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TAGS

2020applied knowledge • collaborate in classroom teaching • collaboration and learning • collaborative approach • collaborative learning model • cross-subject topics • disciplinary model • disciplinary singulars • education reformeducational modelexemplary modelsFinland • Finnish school system • group workintegrated approachesintegrated curriculuminterdisciplinarityinterdisciplinary approach • Liisa Pohjolainen • phenomenon teaching • phenomenon-based teaching • problem oriented learning model • radical education reform • reform programme • regionalisation of knowledge • school reform • school subjects • school system • student-centred learning (SCL) • subject-specific lessons • teaching by topic • traditional format

CONTRIBUTOR

Simon Perkins
19 NOVEMBER 2012

Using Individual Weighting Factor to fairly recognise and compensate individual contributions to group work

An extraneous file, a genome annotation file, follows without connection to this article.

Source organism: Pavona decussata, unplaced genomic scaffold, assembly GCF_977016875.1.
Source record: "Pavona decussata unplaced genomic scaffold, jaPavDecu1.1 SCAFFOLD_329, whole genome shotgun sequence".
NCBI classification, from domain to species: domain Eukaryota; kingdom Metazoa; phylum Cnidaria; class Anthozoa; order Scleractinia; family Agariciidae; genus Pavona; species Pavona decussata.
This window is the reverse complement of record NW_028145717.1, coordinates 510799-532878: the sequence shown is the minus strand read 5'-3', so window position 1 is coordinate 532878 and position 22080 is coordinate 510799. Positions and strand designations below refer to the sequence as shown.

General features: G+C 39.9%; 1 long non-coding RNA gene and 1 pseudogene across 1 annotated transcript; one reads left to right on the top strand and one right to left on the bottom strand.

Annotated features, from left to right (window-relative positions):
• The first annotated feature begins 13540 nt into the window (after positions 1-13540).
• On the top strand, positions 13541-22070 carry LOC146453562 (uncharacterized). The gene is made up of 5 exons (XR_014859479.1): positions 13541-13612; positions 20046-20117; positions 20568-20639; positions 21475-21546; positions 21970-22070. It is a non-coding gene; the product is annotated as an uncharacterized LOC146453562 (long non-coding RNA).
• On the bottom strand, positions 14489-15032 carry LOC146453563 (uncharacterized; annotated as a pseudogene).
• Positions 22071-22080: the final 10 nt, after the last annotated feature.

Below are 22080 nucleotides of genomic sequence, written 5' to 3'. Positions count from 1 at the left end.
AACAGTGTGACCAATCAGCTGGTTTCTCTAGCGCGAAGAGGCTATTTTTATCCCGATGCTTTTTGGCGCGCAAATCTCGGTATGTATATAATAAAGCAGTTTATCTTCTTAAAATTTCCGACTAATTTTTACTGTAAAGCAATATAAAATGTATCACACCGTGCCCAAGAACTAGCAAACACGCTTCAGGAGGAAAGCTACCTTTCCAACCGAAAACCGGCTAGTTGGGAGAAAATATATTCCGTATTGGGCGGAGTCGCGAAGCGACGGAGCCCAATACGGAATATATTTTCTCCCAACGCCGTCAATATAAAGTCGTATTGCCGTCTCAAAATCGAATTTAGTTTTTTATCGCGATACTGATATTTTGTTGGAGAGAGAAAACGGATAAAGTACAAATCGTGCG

"The modified pool of marks technique will not, however, overcome a fundamental weakness of the procedure, namely that the students have to allocate a fixed pool of marks or points. This can be difficult to do using whole numbers. For example, if eight marks are to be allocated between four people and one is given four of them it is not possible to give all the rest the same mark. An alternative technique is to allow the students to allocate marks freely and then calculate an individual weighting factor based on the ratio between the individual score and the average score for all members of the group. This has the advantage of avoiding putting students in the situation where for every additional mark they give to one individual they have to take a mark off another individual. Indeed this is confirmed where a scale of marks is used and students are unconstrained in the marks that they can allocate. In this situation they show a reluctance to make much use of the lower end of the scale and consequently the mean score is well above the middle (average) point of the scale (Conway et al, 1993). Next year, in addition to using the modified pool of marks technique, a variant on the technique used by Conway et al (1993) will also be employed (Appendix 3). This technique awards the group mark to a student who makes an average contribution. Those who make greater (or lesser) contributions receive more (or less) than the original group mark. The method of calculation is described in Appendix 4."